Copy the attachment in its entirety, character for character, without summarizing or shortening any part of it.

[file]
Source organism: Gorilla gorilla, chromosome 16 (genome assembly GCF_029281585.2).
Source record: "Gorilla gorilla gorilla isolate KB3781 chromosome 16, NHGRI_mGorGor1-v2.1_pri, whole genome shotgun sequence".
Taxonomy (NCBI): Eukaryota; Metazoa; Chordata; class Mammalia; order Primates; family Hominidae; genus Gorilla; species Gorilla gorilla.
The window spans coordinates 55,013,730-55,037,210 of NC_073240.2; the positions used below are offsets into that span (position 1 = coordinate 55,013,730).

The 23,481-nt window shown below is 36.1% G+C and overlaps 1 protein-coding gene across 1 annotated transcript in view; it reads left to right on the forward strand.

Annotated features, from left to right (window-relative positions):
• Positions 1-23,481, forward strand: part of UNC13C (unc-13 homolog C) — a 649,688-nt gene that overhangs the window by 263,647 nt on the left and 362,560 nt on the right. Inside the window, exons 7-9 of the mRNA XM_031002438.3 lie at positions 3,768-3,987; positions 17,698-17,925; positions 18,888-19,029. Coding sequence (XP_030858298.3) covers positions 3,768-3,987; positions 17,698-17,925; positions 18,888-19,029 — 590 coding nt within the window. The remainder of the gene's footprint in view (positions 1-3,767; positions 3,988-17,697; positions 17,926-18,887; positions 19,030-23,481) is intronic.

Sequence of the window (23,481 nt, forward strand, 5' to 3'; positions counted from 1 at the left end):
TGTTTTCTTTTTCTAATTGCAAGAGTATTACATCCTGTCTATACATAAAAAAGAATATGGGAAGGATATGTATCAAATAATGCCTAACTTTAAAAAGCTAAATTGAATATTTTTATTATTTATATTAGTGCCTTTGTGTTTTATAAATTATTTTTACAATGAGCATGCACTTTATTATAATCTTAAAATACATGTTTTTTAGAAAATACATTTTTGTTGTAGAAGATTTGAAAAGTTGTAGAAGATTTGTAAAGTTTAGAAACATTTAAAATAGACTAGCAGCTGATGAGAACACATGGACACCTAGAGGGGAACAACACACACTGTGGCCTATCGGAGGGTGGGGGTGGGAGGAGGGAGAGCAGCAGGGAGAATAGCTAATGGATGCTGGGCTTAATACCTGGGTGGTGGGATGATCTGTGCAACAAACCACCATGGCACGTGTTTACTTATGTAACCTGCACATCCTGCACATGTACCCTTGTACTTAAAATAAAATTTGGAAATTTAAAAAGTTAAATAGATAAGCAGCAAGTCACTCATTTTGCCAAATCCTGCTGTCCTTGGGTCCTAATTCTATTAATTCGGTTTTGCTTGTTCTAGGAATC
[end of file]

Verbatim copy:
Source organism: Gorilla gorilla, chromosome 16 (genome assembly GCF_029281585.2).
Source record: "Gorilla gorilla gorilla isolate KB3781 chromosome 16, NHGRI_mGorGor1-v2.1_pri, whole genome shotgun sequence".
Taxonomy (NCBI): Eukaryota; Metazoa; Chordata; class Mammalia; order Primates; family Hominidae; genus Gorilla; species Gorilla gorilla.
The window spans coordinates 55,013,730-55,037,210 of NC_073240.2; the positions used below are offsets into that span (position 1 = coordinate 55,013,730).

The 23,481-nt window shown below is 36.1% G+C and overlaps 1 protein-coding gene across 1 annotated transcript in view; it reads left to right on the forward strand.

Annotated features, from left to right (window-relative positions):
• Positions 1-23,481, forward strand: part of UNC13C (unc-13 homolog C) — a 649,688-nt gene that overhangs the window by 263,647 nt on the left and 362,560 nt on the right. Inside the window, exons 7-9 of the mRNA XM_031002438.3 lie at positions 3,768-3,987; positions 17,698-17,925; positions 18,888-19,029. Coding sequence (XP_030858298.3) covers positions 3,768-3,987; positions 17,698-17,925; positions 18,888-19,029 — 590 coding nt within the window. The remainder of the gene's footprint in view (positions 1-3,767; positions 3,988-17,697; positions 17,926-18,887; positions 19,030-23,481) is intronic.

Sequence of the window (23,481 nt, forward strand, 5' to 3'; positions counted from 1 at the left end):
TGTTTTCTTTTTCTAATTGCAAGAGTATTACATCCTGTCTATACATAAAAAAGAATATGGGAAGGATATGTATCAAATAATGCCTAACTTTAAAAAGCTAAATTGAATATTTTTATTATTTATATTAGTGCCTTTGTGTTTTATAAATTATTTTTACAATGAGCATGCACTTTATTATAATCTTAAAATACATGTTTTTTAGAAAATACATTTTTGTTGTAGAAGATTTGAAAAGTTGTAGAAGATTTGTAAAGTTTAGAAACATTTAAAATAGACTAGCAGCTGATGAGAACACATGGACACCTAGAGGGGAACAACACACACTGTGGCCTATCGGAGGGTGGGGGTGGGAGGAGGGAGAGCAGCAGGGAGAATAGCTAATGGATGCTGGGCTTAATACCTGGGTGGTGGGATGATCTGTGCAACAAACCACCATGGCACGTGTTTACTTATGTAACCTGCACATCCTGCACATGTACCCTTGTACTTAAAATAAAATTTGGAAATTTAAAAAGTTAAATAGATAAGCAGCAAGTCACTCATTTTGCCAAATCCTGCTGTCCTTGGGTCCTAATTCTATTAATTCGGTTTTGCTTGTTCTAGGAATC